C++ Started


C++ Get Started

To start using C++, you need two things:

A text editor, like Notepad, to write C++ code

A compiler, like GCC, to translate the C++ code into a language that the computer will understand

There are many text editors and compilers to choose from. In this tutorial, we will use an IDE (see below).


C++ Install IDE

An IDE (Integrated Development Environment) is used to edit AND compile the code.

Popular IDE's include Code::Blocks, Eclipse, and Visual Studio. These are all free, and they can be used to both edit and debug C++ code.

We will use Code::Blocks in our tutorial, which we believe is a good place to start.

You can find the latest version of Codeblocks at http://www.codeblocks.org/downloads/26.

Download the mingw-setup.exe file, which will install the text editor with a compiler.


Note: Web-based IDE's can work as well, but functionality is limited.


C++ Quickstart

Let's create our first C++ file.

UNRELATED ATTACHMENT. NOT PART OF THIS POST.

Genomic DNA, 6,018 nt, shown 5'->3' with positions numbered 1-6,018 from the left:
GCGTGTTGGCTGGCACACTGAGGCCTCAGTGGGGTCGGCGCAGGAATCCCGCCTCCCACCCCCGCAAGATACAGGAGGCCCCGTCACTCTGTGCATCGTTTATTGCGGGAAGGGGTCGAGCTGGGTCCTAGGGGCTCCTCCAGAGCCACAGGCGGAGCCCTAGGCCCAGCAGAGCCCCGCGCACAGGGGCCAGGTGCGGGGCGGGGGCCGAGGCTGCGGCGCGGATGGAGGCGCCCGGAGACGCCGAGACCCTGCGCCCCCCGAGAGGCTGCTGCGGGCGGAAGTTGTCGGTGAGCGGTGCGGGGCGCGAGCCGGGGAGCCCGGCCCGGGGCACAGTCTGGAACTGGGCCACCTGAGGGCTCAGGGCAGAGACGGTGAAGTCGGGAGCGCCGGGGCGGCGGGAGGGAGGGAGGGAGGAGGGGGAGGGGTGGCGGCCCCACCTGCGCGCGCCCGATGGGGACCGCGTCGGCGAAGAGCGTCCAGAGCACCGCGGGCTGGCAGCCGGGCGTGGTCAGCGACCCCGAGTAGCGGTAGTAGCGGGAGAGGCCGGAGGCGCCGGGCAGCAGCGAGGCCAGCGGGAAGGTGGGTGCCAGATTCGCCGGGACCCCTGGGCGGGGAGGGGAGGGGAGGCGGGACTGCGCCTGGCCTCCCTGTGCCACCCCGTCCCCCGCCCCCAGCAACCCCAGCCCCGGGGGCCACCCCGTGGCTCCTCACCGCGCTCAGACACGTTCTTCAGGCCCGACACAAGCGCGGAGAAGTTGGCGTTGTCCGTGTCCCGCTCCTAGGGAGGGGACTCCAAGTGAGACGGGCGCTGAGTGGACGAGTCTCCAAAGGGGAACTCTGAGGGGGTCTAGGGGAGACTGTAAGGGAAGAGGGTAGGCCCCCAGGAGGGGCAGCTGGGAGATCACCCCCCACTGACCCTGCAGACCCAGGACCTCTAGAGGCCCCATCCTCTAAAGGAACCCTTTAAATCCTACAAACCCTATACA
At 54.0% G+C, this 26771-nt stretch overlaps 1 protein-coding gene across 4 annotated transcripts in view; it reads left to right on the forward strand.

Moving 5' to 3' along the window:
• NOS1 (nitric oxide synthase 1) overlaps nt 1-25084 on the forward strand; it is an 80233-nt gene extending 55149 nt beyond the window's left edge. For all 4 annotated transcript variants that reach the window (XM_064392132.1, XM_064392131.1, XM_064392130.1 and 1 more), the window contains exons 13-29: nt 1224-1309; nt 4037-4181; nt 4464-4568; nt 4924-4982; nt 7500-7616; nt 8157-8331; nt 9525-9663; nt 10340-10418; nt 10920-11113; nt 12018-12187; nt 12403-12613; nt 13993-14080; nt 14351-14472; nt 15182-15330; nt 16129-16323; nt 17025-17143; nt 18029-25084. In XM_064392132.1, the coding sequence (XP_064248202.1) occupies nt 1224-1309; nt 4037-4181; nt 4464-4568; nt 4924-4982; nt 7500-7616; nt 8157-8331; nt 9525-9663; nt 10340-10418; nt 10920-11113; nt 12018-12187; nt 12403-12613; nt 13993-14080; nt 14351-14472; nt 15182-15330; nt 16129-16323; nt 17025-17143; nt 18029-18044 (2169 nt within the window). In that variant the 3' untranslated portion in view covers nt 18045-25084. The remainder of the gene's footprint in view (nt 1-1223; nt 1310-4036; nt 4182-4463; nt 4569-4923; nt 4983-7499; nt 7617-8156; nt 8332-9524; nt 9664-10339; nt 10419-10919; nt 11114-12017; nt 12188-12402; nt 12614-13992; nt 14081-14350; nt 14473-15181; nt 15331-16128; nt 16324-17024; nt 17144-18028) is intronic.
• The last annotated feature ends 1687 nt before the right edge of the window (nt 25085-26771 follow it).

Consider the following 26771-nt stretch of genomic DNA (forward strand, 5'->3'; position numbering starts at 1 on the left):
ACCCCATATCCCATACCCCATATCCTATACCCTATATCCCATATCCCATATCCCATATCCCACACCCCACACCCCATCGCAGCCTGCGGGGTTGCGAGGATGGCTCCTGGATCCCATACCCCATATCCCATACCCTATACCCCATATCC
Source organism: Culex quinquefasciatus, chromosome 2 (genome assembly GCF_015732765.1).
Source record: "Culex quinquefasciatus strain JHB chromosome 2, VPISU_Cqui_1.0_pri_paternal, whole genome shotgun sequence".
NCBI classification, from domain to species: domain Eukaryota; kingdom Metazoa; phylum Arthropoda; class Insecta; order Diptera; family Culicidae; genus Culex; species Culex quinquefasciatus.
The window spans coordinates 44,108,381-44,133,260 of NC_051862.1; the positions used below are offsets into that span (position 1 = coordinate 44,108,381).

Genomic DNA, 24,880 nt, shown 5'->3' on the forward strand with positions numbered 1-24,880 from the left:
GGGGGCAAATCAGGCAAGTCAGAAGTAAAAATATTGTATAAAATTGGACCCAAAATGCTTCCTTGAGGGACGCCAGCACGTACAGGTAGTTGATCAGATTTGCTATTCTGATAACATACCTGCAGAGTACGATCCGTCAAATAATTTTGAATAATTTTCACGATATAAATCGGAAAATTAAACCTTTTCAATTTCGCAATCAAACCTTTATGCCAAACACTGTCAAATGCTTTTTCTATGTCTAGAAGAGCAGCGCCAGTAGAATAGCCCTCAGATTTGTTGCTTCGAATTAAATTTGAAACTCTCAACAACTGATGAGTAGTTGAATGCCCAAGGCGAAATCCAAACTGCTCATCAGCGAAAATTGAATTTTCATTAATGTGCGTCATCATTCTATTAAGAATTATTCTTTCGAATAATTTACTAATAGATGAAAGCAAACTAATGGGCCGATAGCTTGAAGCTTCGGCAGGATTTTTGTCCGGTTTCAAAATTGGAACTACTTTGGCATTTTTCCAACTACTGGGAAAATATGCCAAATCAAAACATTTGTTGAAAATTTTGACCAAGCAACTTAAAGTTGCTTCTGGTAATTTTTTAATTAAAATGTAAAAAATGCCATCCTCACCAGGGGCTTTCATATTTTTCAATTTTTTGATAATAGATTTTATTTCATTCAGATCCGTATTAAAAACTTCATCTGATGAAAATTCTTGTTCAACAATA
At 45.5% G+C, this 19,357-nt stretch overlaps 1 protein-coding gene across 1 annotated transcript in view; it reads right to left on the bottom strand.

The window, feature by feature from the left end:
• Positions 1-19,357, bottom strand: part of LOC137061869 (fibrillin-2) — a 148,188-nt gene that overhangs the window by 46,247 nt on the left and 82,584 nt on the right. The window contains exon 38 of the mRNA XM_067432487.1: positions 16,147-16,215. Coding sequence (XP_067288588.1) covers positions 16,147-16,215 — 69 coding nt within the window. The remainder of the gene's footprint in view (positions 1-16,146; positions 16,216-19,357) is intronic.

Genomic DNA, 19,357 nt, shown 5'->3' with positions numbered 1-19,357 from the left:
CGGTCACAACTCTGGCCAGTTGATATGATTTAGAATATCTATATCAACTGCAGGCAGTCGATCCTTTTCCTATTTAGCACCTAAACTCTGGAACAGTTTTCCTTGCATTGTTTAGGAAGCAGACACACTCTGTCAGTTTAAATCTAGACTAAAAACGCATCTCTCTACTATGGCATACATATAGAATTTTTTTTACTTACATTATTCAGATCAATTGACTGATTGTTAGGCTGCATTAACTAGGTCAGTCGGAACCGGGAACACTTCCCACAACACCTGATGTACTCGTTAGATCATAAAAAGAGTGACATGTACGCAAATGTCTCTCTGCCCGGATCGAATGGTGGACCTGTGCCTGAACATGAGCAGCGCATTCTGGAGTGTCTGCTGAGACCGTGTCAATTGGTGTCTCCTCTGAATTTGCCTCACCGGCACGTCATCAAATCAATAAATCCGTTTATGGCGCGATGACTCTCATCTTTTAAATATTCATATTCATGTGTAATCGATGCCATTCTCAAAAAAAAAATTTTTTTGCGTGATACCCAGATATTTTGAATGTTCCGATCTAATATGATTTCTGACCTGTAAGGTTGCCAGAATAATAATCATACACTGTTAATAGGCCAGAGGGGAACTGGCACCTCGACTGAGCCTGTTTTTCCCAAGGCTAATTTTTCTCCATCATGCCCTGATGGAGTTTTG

Open Codeblocks and go to File > New > Empty File.

Write the following C++ code and save the file as myfirstprogram.cpp (File > Save File as)

myfirstprogram.cpp
#include <iostream>
using namespace std;

int main() {
cout << "Hello World!";
return 0;
}
Result

Don't worry if you don't understand the code above - we will discuss it in detail in later chapters. For now, focus on how to run the code.

In Codeblocks, it should look like this:


Learning C++ At robomag.xyz

When learning C++ at robomag.xyz, you can use our "Submit Example" tool, which shows both the code and the result.

This will make it easier for you to understand every part as we move forward:


myfirstprogram.cpp
#include <iostream>
using namespace std;

int main() {
cout << "Hello World!";
return 0;
}
Result